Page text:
One man has been largely responsible for cultivating the disappointing seasons in Dallas, Mr. Jerry Jones. As you may already know, Jerry Jones is only one of three NFL franchise owners that which the owner is also the general manager along with the Oakland Raider’s Al Davis and the Cincinnati Bengals Mike Brown. You may be asking yourself, “What does this have to do with Romo and the Cowboys losing important games late in the season? Dallas has gone through several head coaches, hundreds of assistants, but only one general manager during its Super Bowl drought. What seems to be the only consistent here? Oh right, Jerry Jones. His arrogance has clouded his judgement to pursue the Dallas Cowboys’ best interest to instead make sure he gets ideal credit for any success the team earns. The decision for owners to hold GM powers to themselves has proven to hold a great margin for failure as the Oakland Raiders haven’t visited the post season in 11 years and the Bengals haven’t won a playoff game in 22 years. When you combine this with weak personnel like puppet head coach Jason Garrett then you get a football team being controlled by one man. As much as we like to hold the quarterback accountable for all of the team’s success and failures, we need to open our eyes to the realization that Super Bowl caliber teams are built from much more. Jimmie Johnson had reign over his Cowboy teams of the 90’s era which enabled him to build a dynasty that formulated America’s team. With Johnson receiving heavy praise over his accomplishments it was surprising to see him quit following the 93′ Super Bowl season, but he saw it as a result of Jones taking over complete control over all team functions.
So we wonder how we will ever get back to the glory years of the 70’s and 90’s? For me the answer is pretty black and white. Cancel Jerry’s mass involvement within the team and hire yourself an experienced general manager and a damn good head coach. As long as these factors continue to not change, then you can pretty much kiss any post season success goodbye. Throw Brady in there, even Payton, and you can bet that you won’t see much of a difference. Folks, you need to hang on to Tony Romo. He could very well be the most talented quarterback in Cowboys history and possibly could have had a few rings by now if circumstances would have led him to another team. Love him or hate him, but you don’t know what you got till it’s gone.

Magic in Miami!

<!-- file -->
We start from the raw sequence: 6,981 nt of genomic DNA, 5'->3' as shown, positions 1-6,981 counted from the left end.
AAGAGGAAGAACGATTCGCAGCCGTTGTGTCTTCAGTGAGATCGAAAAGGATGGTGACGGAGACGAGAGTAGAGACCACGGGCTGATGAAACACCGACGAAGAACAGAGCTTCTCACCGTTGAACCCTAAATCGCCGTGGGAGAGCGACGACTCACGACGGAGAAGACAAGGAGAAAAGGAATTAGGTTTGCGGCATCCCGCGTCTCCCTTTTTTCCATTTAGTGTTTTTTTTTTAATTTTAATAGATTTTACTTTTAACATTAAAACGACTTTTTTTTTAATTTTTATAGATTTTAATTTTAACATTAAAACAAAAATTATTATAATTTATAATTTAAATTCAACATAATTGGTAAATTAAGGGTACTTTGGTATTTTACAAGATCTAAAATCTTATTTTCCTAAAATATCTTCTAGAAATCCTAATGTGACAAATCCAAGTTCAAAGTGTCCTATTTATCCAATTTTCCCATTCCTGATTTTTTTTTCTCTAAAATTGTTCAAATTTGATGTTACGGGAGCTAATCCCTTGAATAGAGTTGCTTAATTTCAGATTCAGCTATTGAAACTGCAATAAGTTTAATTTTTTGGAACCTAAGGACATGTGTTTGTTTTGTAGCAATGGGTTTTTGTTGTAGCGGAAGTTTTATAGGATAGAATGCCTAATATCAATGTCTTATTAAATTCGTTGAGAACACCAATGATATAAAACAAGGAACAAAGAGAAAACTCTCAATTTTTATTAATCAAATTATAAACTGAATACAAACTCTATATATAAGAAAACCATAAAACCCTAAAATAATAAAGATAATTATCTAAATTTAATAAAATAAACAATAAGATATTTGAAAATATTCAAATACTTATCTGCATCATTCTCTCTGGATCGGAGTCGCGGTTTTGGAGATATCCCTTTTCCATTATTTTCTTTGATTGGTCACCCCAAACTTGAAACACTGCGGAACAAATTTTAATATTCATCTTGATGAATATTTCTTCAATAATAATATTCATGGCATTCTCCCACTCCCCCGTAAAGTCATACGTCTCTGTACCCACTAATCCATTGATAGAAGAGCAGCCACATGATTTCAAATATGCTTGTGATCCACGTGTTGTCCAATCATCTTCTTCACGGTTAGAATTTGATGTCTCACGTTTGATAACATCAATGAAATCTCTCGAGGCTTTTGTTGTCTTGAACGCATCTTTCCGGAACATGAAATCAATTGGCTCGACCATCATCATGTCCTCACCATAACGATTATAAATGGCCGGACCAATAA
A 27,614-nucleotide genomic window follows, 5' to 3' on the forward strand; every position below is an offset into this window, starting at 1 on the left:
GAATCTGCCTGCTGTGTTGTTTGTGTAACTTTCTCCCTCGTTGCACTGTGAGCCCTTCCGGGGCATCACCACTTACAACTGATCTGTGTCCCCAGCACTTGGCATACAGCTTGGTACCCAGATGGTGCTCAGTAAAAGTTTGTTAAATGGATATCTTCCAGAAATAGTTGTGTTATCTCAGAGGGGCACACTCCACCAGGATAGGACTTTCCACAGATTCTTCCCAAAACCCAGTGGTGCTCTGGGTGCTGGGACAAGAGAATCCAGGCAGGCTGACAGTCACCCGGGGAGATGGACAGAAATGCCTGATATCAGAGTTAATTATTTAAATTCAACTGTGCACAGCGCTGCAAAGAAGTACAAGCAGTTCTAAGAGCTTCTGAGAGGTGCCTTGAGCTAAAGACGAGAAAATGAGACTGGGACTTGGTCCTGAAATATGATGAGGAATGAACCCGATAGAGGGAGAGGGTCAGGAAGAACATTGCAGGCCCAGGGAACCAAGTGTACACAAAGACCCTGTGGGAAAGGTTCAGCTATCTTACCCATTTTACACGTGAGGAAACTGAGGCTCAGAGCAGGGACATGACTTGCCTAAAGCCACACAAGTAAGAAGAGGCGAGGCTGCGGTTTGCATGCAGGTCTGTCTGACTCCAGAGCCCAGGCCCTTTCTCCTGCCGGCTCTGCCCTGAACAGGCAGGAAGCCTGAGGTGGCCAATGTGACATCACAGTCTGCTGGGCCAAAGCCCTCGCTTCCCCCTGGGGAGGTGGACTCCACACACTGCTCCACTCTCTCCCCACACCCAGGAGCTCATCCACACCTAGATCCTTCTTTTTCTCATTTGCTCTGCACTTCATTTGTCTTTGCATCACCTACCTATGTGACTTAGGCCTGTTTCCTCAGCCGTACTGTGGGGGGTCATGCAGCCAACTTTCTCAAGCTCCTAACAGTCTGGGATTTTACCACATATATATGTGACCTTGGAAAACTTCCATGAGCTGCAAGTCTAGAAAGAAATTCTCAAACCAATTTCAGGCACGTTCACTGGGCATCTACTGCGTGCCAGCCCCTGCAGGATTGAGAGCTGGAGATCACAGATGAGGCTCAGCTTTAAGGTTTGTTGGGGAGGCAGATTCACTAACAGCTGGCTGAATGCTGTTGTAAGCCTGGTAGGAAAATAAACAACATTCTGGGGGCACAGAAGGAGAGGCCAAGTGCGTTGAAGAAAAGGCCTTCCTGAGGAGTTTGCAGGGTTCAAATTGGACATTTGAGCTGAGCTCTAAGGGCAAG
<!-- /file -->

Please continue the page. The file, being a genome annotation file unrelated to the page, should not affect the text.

imageWhen you think of Miami sports icons you probably think of Lebron James right? Well you’d be smart to include Jose Fernandez In there too. Jose Fernandez is the new ace of the Miami Marlins pitching staff after having an unforgettable rookie season in which he was named Major League Baseball’s Rookie of the Year in 2013. Fernandez proves to be the future of this team as his numbers this year were ridiculous, having one of the most historical seasons ever recorded by a 21 year old. Born in Sant Clara, Cuba on July 31st, 1992, Jose is one of several Cuban rookies this season to display great numbers. His clutch roots come from hard trips in trying to find a venture to the United States for him, his mother, and sister to follow their stepfather Ramon Jimenez. He defected four times from Cuba with the first three ending in failure and costing him to be sentenced to a Cuban prison each time. The night they traveled was during a malicious storm in which his mother was drawn overboard and into the sea. Jose quickly dived in to save his mother without any hesitation. If you think that was heroic then you probably won’t believe this, he was only 15 when that happened. My hardest decisions I made at 15 were just trying to fit in with high school’s social cues. Jose Fernandez went to Braulio Alonso High in Tampa Bay, Florida which won two 6A baseball state championships his sophomore and senior seasons. Ramon had him train with Orlando Chinea, a Cuban native, that helped him cultivate within the United States and drastically improve his pitching talents. The power right hander went 13-1 with a 2.35 ERA and 134 strikeouts his final year at Alonso onto his last championship run. In 2011, he was selected by the Miami Marlins in the MLB draft 14th overall and was slated to start the 2012 season with the Jamestown Jammers of Class-A. He dominated his time there and quickly got promoted to the Jupitor Hammerheads to which he finished as the Miami Marlins minor league pitcher of the year. Flourishing numbers going 14-1 with a 1.75 ERA, 158 strikeouts in just 134 innings lead him to an invitation to join the team for the beginning of spring training next year. Obviously he was the Marlins top prospect, but Baseball America named him the 5th best prospect in all of baseball! After injuries to two Miami pitchers, they finally called up Jose to start his 2013 campaign. He debuted on April 7th at Citi Field against the New York Mets to which he set the baseball world ablaze with his 97 mph fastball and his sharp breaking curveball that left the Met’s hitters in shambles pitching five innings and allowing just one run with right strikeouts. Following more impressive starts like his 13 strikeout start against Pittsburg and his 14 strikeout performance against Cleveland, Fernandez was named to the 2013 All-Star team to represent the Marlins. This kid is still only 20 right? How can a kid this young and talented have gone so unnoticed to the previous 13 teams that passed up on him? He ended up pitching a perfect sixth inning and pitched his way into all of Marlin Nation’s heart. This phenom ended his historic season with a 12-6 record, 2.19 ERA, and 187 strikeouts which led him to the most prolific pitching season that Miami had ever seen since Josh Beckett’s 2003 World Series MVP run. Jose was in the top 10 of almost every statistical category for National League pitchers matching the likes of Clayton Kershaw, Adam Wainwright, Jordan Zimmerman, etc. Even with the Marlins going 62-100, the future is bright for folks in downtown Miami as Jose Fernandez is poised for greatness and can only get better from here, which is a scary thought if you’re a fan of the other 29 teams in baseball. So watch out Lebron, the crown is on the eyes of the Cuban sensation.